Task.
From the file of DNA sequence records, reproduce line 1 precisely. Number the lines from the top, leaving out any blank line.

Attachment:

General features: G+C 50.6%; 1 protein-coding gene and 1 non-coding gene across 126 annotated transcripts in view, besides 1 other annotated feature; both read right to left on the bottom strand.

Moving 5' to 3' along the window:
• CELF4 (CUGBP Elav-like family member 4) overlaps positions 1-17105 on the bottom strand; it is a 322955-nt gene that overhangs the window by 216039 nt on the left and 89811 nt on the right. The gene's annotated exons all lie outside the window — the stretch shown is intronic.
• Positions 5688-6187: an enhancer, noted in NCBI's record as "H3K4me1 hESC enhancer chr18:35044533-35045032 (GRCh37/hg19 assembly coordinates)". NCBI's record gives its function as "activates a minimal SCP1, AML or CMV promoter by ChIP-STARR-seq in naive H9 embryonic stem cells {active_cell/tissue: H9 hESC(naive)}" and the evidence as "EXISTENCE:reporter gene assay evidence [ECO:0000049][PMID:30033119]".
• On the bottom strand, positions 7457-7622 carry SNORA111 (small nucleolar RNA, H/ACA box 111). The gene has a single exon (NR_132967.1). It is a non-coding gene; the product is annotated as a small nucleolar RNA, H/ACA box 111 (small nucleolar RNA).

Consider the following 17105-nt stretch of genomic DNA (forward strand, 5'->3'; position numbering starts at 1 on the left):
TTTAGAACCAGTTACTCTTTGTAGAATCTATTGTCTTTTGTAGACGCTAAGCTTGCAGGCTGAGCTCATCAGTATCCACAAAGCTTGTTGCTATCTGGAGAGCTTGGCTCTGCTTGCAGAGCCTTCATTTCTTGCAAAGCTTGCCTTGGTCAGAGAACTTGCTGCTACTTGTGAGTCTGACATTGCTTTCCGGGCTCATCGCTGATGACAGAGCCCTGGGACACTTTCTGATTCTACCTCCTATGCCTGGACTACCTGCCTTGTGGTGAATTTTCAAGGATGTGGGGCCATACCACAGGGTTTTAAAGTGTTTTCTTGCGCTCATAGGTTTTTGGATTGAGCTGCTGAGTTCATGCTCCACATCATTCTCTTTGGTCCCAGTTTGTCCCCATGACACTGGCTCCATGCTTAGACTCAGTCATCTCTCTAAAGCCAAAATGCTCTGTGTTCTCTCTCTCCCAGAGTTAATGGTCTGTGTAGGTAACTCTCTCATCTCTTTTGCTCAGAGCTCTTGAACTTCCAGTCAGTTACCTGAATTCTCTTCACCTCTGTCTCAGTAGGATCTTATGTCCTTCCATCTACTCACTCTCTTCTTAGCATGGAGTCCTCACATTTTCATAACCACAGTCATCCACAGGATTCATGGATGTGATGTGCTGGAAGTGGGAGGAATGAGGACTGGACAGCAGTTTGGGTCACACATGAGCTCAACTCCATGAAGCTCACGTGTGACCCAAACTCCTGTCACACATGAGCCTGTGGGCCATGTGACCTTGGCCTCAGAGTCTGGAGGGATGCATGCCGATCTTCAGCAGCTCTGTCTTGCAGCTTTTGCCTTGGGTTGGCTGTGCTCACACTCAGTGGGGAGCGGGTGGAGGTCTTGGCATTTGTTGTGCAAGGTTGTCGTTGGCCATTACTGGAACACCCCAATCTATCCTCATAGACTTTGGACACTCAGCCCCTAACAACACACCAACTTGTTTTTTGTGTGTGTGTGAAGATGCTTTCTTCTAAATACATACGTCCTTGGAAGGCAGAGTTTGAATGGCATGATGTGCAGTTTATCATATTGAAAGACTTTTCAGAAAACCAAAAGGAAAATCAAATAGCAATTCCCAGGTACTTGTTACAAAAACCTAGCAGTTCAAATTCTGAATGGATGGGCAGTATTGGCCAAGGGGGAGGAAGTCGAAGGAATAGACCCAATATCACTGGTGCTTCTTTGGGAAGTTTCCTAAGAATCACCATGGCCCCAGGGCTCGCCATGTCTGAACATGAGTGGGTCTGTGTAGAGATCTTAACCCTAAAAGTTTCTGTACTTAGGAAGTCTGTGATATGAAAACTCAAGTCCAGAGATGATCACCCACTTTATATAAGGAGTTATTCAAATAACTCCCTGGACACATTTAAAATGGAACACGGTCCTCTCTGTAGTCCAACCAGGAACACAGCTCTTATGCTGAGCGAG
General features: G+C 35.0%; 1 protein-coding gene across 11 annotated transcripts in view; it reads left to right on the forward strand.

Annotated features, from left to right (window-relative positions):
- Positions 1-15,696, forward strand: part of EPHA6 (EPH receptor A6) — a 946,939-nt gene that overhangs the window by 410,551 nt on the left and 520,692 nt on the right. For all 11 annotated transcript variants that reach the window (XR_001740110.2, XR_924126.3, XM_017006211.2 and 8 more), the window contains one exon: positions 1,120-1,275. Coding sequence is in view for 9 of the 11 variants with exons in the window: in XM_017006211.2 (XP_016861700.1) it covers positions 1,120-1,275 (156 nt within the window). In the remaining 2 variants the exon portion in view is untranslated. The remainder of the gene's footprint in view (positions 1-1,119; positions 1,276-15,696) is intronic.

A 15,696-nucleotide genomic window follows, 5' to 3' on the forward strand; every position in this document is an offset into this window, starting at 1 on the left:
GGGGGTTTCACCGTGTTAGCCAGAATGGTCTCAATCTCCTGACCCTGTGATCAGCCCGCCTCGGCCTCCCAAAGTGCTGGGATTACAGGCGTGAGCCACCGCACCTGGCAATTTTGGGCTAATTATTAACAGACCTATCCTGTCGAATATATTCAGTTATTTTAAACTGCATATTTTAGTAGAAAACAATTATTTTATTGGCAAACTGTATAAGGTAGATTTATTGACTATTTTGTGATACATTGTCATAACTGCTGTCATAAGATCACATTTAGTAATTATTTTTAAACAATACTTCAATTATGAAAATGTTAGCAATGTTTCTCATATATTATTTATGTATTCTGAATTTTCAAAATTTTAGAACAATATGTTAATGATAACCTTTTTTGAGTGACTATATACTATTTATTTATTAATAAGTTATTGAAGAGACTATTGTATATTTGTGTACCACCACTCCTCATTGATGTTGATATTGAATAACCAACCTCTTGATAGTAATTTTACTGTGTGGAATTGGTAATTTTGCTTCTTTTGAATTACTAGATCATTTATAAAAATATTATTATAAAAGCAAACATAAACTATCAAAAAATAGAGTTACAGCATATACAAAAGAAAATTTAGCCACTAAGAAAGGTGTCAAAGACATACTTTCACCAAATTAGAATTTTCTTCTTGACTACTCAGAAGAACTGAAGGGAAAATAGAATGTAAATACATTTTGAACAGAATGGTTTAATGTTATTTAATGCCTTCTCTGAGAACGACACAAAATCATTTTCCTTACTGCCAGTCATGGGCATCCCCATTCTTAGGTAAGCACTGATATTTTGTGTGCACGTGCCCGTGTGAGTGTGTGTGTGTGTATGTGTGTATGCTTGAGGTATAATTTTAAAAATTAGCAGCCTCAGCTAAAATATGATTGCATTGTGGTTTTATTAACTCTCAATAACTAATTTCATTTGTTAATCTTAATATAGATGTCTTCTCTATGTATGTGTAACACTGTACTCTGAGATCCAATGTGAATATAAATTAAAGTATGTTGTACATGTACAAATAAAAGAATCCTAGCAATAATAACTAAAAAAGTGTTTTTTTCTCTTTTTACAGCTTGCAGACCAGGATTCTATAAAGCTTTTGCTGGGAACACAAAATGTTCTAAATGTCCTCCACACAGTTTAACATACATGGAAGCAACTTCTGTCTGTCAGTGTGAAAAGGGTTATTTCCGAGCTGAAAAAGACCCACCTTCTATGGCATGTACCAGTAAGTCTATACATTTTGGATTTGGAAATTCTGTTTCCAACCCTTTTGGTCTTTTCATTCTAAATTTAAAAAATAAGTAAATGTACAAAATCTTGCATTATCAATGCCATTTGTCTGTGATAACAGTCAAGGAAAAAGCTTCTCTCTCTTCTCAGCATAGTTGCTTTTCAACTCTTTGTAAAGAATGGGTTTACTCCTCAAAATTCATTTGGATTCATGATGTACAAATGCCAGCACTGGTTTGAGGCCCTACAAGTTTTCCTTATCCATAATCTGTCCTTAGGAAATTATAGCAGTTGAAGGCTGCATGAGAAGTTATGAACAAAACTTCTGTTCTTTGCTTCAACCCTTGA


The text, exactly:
General features: G+C 50.6%; 1 protein-coding gene and 1 non-coding gene across 126 annotated transcripts in view, besides 1 other annotated feature; both read right to left on the bottom strand.